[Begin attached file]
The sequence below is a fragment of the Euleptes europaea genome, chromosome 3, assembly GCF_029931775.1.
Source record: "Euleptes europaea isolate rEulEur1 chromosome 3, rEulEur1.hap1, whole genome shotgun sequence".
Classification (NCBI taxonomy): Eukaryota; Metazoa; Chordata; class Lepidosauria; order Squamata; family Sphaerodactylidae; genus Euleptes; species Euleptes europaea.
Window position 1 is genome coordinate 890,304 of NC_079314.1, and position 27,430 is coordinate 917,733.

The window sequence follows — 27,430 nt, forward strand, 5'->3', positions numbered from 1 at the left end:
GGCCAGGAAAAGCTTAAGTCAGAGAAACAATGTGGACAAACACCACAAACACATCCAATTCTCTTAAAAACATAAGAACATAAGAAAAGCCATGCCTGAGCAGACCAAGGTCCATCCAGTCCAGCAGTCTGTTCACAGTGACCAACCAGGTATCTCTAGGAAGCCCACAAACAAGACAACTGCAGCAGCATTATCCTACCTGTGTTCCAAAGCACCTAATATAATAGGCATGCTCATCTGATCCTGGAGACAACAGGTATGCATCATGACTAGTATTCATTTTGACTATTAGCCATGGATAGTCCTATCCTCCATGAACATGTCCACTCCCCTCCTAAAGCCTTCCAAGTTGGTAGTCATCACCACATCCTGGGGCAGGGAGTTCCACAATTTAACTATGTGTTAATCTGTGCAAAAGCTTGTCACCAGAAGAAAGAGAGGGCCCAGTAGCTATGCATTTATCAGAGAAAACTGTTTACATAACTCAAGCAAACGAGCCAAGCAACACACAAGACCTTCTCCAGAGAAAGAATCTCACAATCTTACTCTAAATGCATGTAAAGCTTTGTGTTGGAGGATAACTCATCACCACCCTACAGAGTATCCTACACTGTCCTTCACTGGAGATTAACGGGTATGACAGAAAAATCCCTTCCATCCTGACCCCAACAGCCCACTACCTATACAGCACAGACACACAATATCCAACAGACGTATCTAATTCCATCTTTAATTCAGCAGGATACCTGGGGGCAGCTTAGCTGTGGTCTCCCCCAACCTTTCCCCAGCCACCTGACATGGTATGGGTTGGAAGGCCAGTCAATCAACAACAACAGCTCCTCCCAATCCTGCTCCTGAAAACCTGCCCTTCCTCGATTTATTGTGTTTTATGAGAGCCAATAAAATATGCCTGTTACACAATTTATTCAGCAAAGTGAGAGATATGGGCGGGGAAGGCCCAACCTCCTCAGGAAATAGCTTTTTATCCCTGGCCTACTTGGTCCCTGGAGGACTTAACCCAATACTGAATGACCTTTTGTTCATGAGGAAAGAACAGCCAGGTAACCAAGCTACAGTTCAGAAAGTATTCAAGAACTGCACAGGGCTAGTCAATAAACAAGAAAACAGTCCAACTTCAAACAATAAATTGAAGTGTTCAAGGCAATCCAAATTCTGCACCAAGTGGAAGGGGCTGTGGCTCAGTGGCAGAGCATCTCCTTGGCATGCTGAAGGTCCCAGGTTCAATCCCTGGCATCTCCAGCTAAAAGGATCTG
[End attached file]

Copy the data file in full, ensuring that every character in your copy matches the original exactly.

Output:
The sequence below is a fragment of the Euleptes europaea genome, chromosome 3, assembly GCF_029931775.1.
Source record: "Euleptes europaea isolate rEulEur1 chromosome 3, rEulEur1.hap1, whole genome shotgun sequence".
Classification (NCBI taxonomy): Eukaryota; Metazoa; Chordata; class Lepidosauria; order Squamata; family Sphaerodactylidae; genus Euleptes; species Euleptes europaea.
Window position 1 is genome coordinate 890,304 of NC_079314.1, and position 27,430 is coordinate 917,733.

The window sequence follows — 27,430 nt, forward strand, 5'->3', positions numbered from 1 at the left end:
GGCCAGGAAAAGCTTAAGTCAGAGAAACAATGTGGACAAACACCACAAACACATCCAATTCTCTTAAAAACATAAGAACATAAGAAAAGCCATGCCTGAGCAGACCAAGGTCCATCCAGTCCAGCAGTCTGTTCACAGTGACCAACCAGGTATCTCTAGGAAGCCCACAAACAAGACAACTGCAGCAGCATTATCCTACCTGTGTTCCAAAGCACCTAATATAATAGGCATGCTCATCTGATCCTGGAGACAACAGGTATGCATCATGACTAGTATTCATTTTGACTATTAGCCATGGATAGTCCTATCCTCCATGAACATGTCCACTCCCCTCCTAAAGCCTTCCAAGTTGGTAGTCATCACCACATCCTGGGGCAGGGAGTTCCACAATTTAACTATGTGTTAATCTGTGCAAAAGCTTGTCACCAGAAGAAAGAGAGGGCCCAGTAGCTATGCATTTATCAGAGAAAACTGTTTACATAACTCAAGCAAACGAGCCAAGCAACACACAAGACCTTCTCCAGAGAAAGAATCTCACAATCTTACTCTAAATGCATGTAAAGCTTTGTGTTGGAGGATAACTCATCACCACCCTACAGAGTATCCTACACTGTCCTTCACTGGAGATTAACGGGTATGACAGAAAAATCCCTTCCATCCTGACCCCAACAGCCCACTACCTATACAGCACAGACACACAATATCCAACAGACGTATCTAATTCCATCTTTAATTCAGCAGGATACCTGGGGGCAGCTTAGCTGTGGTCTCCCCCAACCTTTCCCCAGCCACCTGACATGGTATGGGTTGGAAGGCCAGTCAATCAACAACAACAGCTCCTCCCAATCCTGCTCCTGAAAACCTGCCCTTCCTCGATTTATTGTGTTTTATGAGAGCCAATAAAATATGCCTGTTACACAATTTATTCAGCAAAGTGAGAGATATGGGCGGGGAAGGCCCAACCTCCTCAGGAAATAGCTTTTTATCCCTGGCCTACTTGGTCCCTGGAGGACTTAACCCAATACTGAATGACCTTTTGTTCATGAGGAAAGAACAGCCAGGTAACCAAGCTACAGTTCAGAAAGTATTCAAGAACTGCACAGGGCTAGTCAATAAACAAGAAAACAGTCCAACTTCAAACAATAAATTGAAGTGTTCAAGGCAATCCAAATTCTGCACCAAGTGGAAGGGGCTGTGGCTCAGTGGCAGAGCATCTCCTTGGCATGCTGAAGGTCCCAGGTTCAATCCCTGGCATCTCCAGCTAAAAGGATCTG